While in New Orleans, Oswald was working for the Reily Coffee Company, which was owned by William B. Reily, a financial supporter of the CIA-sponsored Cuban Revolutionary Council. A CIA memo dated January 31, 1964, that has since been declassified states “[Reily’s] firm was of interest as of April 1949.” CIA contractor Gerry Patrick Hemming also confirmed Reily’s coordination with the CIA in a 1968 interview with the New Orleans District Attorney’s Office, which “confirmed that William Reily had worked for the CIA for years.” Reily’s company was located close to the New Orleans offices of the CIA, FBI, Secret Service, and Office of Naval Intelligence (ONI).

Oswald also worked in the office of a detective and former FBI agent named Guy Banister, whose office was directly across the street from the ONI and Secret Service offices. According to Daniel Campbell, an ex-Marine who spied on radical New Orleans students and gave small arms training to Cuban exiles, “Banister was a bagman for the CIA and was running guns to Alpha 66 in Miami.” As you’ll read later, Alpha 66 was a CIA-funded group of Cuban vigilantes plotting to overthrow Castro.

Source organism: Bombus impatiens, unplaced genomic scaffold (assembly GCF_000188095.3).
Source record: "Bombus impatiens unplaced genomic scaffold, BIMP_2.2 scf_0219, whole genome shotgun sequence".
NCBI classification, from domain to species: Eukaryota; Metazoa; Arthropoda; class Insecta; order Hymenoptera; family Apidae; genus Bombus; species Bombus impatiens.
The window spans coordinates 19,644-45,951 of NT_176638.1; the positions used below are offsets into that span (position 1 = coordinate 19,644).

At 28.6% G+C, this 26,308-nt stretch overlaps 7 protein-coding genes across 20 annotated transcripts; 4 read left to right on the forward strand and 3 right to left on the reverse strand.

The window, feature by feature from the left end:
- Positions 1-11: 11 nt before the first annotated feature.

Oswald’s intelligence connections may explain why he was able to summon an FBI agent so easily following his August arrest for an altercation that broke out when he was passing out pro-Castro leaflets. Oswald had written to the New York headquarters of the Fair Play for Cuba Committee about starting a New Orleans branch, and FPCC national director V.T. Lee wrote back, urging him not to cause “unnecessary incidents which frighten away prospective supporters.” Oswald did the exact opposite.

On August 5, Oswald visited Carlos Bringuier at his clothing store about wanting to train Cubans to fight Castro. Bringuier was leader of the Directorio Revolucionario Estudiantil (DRE), which was later described in a 1967 CIA memorandum as “conceived, created and funded by the CIA.” When E. Howard Hunt testified to the HSCA, he named David Atlee Phillips as the person in charge of the group. Though Bringuier testified to the Warren Commission that he was wary about Oswald’s visit, the two CIA-connected men nevertheless staged an act of elaborate street theater that ended in a fight and subsequent arrest of the two men and three of Bringuier’s friends.

While he was in jail, Oswald asked to speak to the FBI, whereupon Special Agent John Quigley met with him for an hour and a half. When Quigley testified about this incident to the Warren Commission, he said Oswald simply explained to him why he was passing out the Castro leaflets. But Harold Weisberg’s book “Whitewash IV” included top-secret remarks from chief Warren Commission council J. Lee Rankin, which were declassified after an extensive legal battle. Rankin’s statement revealed the actual reason for Oswald’s meeting with Quigley. According to the session transcript, Rankin stated Oswald was “employed by the FBI at $200 a month from September of 1962 up to the time of the assassination.”